• Chromium Picolinate: This supplement may help lower serum insulin and glucose levels. It's always best to discuss new supplements with a healthcare provider.
  • Inositol: This B-complex vitamin is known to improve insulin sensitivity. There are two promising inositol supplements for correcting PCOS, D-chiro-inositol (DCI) and myo-inositol (MI).
  • Vitamin D: Adequate levels of this vitamin are essential for overall health. Consider a supplement if you're not getting enough through diet and sun exposure.
  • Cinnamon: Adding cinnamon to your diet may help lower insulin and glucose levels. It's a simple and tasty addition to many meals and drinks.

Acing the PCOS Game: Your Ultimate Diet and Lifestyle Guide

Registered Dietitians are equipped to guide you through your journey in managing PCOS. To assess your symptoms, track your progress, and provide personalized dietary recommendations, book a consultation here.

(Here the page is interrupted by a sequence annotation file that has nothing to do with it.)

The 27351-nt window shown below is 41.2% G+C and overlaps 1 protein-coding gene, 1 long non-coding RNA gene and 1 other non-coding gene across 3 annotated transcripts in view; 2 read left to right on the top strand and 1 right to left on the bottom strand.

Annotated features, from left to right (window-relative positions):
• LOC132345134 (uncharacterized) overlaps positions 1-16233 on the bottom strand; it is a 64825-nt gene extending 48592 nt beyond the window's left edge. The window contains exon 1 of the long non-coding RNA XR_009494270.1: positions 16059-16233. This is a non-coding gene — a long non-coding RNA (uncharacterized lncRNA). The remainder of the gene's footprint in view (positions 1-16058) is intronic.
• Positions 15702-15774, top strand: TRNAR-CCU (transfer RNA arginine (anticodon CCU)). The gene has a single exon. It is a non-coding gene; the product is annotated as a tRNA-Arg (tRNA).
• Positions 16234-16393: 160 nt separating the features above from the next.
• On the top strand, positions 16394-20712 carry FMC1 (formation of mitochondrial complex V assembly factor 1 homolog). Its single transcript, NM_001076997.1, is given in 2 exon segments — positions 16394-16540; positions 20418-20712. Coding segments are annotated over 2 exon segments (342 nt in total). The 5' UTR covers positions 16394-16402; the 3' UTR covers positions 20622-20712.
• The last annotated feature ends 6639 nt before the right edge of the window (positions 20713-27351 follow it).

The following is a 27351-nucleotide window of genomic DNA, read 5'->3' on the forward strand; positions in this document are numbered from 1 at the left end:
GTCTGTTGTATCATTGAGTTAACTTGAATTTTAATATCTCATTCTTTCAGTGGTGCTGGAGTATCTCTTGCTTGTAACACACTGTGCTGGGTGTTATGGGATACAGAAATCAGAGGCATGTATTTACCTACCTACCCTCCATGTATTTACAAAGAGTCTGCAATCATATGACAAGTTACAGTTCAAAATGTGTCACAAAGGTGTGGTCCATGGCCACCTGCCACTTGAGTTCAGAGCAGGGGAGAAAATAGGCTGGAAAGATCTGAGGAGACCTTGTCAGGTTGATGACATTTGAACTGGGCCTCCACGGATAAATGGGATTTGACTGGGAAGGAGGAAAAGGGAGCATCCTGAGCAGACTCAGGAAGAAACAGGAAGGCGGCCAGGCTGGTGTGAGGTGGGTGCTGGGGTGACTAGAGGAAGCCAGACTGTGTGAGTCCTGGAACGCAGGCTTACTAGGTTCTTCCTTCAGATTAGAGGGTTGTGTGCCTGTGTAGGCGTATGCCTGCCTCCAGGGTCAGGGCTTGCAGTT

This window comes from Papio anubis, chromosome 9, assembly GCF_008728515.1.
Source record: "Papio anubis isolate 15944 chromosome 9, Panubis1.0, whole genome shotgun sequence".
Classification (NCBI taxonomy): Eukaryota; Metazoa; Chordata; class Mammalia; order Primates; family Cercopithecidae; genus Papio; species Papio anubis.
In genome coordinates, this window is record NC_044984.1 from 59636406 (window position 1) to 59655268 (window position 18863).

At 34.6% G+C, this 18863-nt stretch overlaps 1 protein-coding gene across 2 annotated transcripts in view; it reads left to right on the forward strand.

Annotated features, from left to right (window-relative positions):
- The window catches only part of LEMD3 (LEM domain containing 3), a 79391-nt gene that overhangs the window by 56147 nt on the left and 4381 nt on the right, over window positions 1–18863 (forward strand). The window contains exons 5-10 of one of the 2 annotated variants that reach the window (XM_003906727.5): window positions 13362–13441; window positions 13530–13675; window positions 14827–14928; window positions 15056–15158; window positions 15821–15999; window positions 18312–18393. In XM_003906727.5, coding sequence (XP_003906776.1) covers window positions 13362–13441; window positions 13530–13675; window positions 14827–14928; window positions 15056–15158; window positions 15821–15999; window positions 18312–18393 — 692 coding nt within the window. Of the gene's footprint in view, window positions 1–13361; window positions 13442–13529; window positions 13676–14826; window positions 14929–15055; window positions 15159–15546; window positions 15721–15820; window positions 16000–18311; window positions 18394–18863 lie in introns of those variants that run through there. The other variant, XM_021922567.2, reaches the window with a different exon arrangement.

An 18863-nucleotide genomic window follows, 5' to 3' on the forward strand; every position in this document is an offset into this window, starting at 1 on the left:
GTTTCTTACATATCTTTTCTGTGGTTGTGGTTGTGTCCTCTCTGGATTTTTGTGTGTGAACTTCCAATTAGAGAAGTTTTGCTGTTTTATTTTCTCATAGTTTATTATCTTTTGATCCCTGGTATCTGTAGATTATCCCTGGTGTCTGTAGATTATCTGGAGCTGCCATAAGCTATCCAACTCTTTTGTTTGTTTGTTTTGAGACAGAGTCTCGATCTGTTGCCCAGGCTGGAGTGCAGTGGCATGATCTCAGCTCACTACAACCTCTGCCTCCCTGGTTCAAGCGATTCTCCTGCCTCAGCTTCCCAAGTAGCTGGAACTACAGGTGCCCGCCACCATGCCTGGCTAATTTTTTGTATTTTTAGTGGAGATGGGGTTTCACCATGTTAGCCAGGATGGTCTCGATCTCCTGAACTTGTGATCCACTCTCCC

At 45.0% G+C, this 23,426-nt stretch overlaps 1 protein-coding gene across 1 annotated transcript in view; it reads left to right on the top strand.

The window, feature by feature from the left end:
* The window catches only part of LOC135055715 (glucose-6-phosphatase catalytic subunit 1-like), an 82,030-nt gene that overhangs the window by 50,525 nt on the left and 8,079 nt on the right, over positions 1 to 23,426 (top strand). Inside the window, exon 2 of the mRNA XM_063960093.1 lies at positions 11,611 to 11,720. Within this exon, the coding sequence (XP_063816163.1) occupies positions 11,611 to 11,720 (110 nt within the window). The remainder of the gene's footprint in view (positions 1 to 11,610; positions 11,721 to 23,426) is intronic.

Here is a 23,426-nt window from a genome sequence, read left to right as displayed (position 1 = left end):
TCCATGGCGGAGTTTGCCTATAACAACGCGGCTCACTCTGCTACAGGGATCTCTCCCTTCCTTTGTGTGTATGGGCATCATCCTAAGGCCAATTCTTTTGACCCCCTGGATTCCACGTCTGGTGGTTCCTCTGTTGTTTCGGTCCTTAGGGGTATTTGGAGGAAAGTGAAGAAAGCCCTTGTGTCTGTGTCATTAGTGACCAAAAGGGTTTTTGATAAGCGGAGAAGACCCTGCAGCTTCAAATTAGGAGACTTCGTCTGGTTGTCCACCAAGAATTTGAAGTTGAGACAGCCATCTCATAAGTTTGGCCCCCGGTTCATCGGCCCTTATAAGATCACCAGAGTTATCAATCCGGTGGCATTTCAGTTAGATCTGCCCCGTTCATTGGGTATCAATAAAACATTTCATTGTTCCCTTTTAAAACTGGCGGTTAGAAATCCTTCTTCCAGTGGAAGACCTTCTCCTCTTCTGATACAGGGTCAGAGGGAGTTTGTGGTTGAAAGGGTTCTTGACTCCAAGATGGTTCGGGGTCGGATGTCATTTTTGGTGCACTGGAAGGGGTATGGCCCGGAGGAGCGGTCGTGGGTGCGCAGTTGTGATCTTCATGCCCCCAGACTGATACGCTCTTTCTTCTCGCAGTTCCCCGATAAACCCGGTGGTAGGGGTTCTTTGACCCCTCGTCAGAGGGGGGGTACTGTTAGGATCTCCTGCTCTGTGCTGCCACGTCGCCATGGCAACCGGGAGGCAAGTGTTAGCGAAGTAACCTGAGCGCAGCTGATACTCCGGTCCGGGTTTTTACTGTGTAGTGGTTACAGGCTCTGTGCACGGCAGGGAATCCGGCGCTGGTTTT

Remember, in the fight against PCOS, you are not alone. By understanding this condition, staying proactive with your health, and seeking expert guidance, you can navigate your PCOS journey effectively. Reach out to a Registered Dietitian at Fay for a personal consultation. You've got this!



The views expressed by authors and contributors of such content are not endorsed or approved by Fay and are intended for informational purposes only. The content is reviewed by Fay only to confirm educational value and audience interest. You are encouraged to discuss any questions that you may have about your health with a healthcare provider.


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Gia Eapen, MD

Written by Gia Eapen, MD

Dr. Gia Eapen is a skilled Obstetrics and Gynecology (OB/GYN) physician at Case Western/MetroHealth. A Northwestern University alumna, she pursued her medical degree at the University of Vermont, fostering a deep understanding of women's health and reproductive medicine. She combines her comprehensive knowledge with a dedication to patient-centered care, embodying a commitment to enhancing healthcare standards in her field.